I was nearly convinced that Robert Mugabe is a tyrant

Robert Mugabe Laughing New Robert Mugabe

Mon, 27 Nov 2017 Source: Charles Yeboah

In the aftermath of Robert Mugabe's resignation as a president of Zimbabwe on 21st November 2017, I wrote two articles in praise of his legacy. The first was titled: "Robert Mugabe has resigned, did I hear them jubilate?”.

The second which was written the day after his successor was sworn in was titled: "New Zimbabwe - Is Emerson Mnangagwa a Brutus or a Mac Anthony?”.

As I do with all my articles, I mailed copies to www.ghanaweb.com and mordernghana.com for publication, WhatsApp and Facebook subscribers in my contact list as well received copies.

Right after the publications (both the first and second articles), calls started coming in through the contacts I provided. I as well monitored and read all comments that followed the publications on all the platforms.

Many of the comments were of all praises to the article and the author. I learnt that Robert Mugabe is still admired by many.

Calls came in from within and outside Ghana praising me for a good job done. Socialists and Capitalists who respectively liked and disliked Robert Mugabe's policies as well called me in equal measure. Some would even call me and start speaking Russian, thinking I might have schooled in the Soviet Union/USSR owing to how the write-ups had been liked and culled to socialists platforms (as one caller told me after I'd said I don't speak Russian).

Others were surprised to hear that I am now in my early thirties after they've called to introduce themselves to me as pensioners, and will go ahead to say: "you and I who saw the independence struggles in Africa will forever admire Mugabe, but what of the younger ones?".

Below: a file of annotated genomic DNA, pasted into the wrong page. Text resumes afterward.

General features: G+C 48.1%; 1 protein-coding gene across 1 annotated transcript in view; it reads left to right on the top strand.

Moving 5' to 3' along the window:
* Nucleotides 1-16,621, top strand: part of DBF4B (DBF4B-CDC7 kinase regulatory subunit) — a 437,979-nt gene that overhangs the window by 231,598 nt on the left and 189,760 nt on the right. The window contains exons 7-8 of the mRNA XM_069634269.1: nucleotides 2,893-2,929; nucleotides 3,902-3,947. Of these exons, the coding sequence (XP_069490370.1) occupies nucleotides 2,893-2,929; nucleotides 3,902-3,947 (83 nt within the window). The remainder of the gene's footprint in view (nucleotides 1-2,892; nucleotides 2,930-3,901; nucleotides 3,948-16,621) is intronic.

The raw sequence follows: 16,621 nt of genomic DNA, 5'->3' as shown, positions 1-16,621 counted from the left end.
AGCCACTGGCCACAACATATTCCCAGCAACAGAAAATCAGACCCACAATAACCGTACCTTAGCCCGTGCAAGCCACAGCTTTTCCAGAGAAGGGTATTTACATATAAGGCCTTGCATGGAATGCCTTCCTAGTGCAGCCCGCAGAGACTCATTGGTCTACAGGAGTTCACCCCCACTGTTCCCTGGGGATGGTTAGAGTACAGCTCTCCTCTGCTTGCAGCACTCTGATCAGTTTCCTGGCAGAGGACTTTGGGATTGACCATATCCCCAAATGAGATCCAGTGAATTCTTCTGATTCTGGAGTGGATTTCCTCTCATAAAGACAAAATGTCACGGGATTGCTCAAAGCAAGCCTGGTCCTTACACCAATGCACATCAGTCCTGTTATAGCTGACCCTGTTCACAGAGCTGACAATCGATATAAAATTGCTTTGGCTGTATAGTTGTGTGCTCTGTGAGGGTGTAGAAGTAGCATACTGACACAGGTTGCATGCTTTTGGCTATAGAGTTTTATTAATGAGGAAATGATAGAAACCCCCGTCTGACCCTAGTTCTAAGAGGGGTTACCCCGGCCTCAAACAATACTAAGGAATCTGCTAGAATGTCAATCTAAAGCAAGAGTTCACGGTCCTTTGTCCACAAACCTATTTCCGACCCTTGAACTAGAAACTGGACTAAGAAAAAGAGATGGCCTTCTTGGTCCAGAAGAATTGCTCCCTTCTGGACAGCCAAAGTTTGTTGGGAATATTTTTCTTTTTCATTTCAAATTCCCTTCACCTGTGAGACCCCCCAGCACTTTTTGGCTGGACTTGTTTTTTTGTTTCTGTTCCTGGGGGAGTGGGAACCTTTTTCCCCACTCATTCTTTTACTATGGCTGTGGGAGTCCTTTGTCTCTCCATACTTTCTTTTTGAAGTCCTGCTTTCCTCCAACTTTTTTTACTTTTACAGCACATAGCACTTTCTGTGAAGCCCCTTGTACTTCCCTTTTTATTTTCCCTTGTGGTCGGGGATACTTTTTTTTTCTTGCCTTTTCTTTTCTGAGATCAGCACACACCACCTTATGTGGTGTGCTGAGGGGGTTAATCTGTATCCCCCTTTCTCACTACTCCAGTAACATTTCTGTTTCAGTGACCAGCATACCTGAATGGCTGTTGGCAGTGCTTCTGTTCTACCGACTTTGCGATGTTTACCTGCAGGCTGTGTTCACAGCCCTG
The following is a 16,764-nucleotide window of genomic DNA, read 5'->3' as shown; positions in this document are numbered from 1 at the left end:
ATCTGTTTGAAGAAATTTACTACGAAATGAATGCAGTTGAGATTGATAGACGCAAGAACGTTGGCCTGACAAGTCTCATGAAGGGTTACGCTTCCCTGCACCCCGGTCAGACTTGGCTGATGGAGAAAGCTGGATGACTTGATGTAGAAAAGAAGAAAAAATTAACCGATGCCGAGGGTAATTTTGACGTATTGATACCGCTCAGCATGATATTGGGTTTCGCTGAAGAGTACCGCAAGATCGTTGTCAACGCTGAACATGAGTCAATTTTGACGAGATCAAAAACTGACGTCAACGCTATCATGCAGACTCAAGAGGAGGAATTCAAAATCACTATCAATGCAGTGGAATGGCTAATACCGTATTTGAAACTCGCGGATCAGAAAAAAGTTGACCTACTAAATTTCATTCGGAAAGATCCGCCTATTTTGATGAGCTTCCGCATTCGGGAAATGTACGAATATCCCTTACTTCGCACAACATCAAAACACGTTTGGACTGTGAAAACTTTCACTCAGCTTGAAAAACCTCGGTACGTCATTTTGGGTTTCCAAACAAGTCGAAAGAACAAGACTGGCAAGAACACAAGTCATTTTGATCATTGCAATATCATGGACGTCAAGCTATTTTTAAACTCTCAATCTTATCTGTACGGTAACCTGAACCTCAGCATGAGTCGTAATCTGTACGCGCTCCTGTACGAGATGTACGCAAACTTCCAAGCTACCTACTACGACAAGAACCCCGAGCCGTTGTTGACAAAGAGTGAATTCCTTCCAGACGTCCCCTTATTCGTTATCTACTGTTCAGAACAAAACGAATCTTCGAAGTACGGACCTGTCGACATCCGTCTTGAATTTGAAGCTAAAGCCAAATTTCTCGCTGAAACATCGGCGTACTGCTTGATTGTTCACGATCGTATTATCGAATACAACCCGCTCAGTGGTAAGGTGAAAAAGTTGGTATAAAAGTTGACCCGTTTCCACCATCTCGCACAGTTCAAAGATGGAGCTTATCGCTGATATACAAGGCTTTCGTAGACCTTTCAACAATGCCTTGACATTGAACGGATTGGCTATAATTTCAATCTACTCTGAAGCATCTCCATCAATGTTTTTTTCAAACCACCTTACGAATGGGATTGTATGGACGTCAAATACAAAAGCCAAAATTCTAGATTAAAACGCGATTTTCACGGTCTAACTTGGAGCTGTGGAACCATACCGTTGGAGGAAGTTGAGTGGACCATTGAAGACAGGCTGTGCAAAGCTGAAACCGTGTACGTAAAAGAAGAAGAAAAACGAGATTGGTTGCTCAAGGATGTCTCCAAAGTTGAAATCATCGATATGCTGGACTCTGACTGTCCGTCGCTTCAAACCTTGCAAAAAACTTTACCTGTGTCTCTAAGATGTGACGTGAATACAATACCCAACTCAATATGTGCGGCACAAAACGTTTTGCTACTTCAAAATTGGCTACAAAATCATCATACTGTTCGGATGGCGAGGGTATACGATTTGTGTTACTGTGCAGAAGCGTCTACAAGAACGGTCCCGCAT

The calls had been many, as the likes and the dislikes. But the one which nearly convinced me that "Mugabe is a tyrant” was the chat I had with a new friend called Bentil in the UK.

Bentil listed "atrocities committed in Zimbabwe” that have been attributed to Robert Mugabe by the Western media.

He talked about the hyperinflation, the unemployment level, the indigenisation programme (redistributing the farmlands that had been in the possession of the White minority to the black farmers) and Mugabe's long stay in power as "a mark of a tyrant".

I questioned Bentil if he had been aware of the literacy rate in Zimbabwe, and that is he aware that more than 89% of the adult population are graduates, which has no parallel in Africa?

I asked him if he was aware that the hyperinflation had been artificial, resulting from economic sanctions?

Or the Western media did not inform him that the farm produce from Zimbabwe is blacklisted on the world market? Or he's not aware that the country’s resources in chrome, platinum, gold and the diamonds can only be traded on the black market?

Without convincing answers to the above questions, Bentil's remaining silver bullet was: "Mugabe's long stay in power is a mark of a tyrant”.

Since my country Ghana practices the American-style democracy and vote to choose a leader every four years, as well as having a time limit of two terms for a president, I struggled to have an answer that will convince my new friend Bentil.

Then I asked him if he could explain to me why Britain has no time limit for Premier/Prime Minister position. This he answered by saying: "the Brits maintain their Prime Ministers through the ballot box”.

I then followed up with questions that won the debate that if he's aware Mugabe stood for elections as done in Britain? I asked him if he was aware of the number of years Lee Kwan Yew held on to power in Singapore?

So, it ended as "it's not holding on to power for long, or stepping down after one term, it's about having the people at heart and providing their needs”. There's no wealth that is sought after than education, with education, one can compete with any other individual in the world. This was what President Robert Mugabe stood for.

Bentil was not alone in these wrong thoughts about Robert Mugabe. Even our local media, the media in Africa copy what has been published by the detractors of Africa, and the good/true story is never told.

It's time we gain our true freedom as Africans. Calling for investors does not mean we should mortgage our heritage. This was what Mugabe stood for, and that was a hindrance to the usurper. He's now been pushed aside, and our own people are jubilating with them.

When the hen cherishes it for flirting with the hyena, she knolls her death bell. Sooner than later, we all will realise this in a hard way, if the Libyan example post-Muammar Gaddafi did not teach us any lesson.

Columnist: Charles Yeboah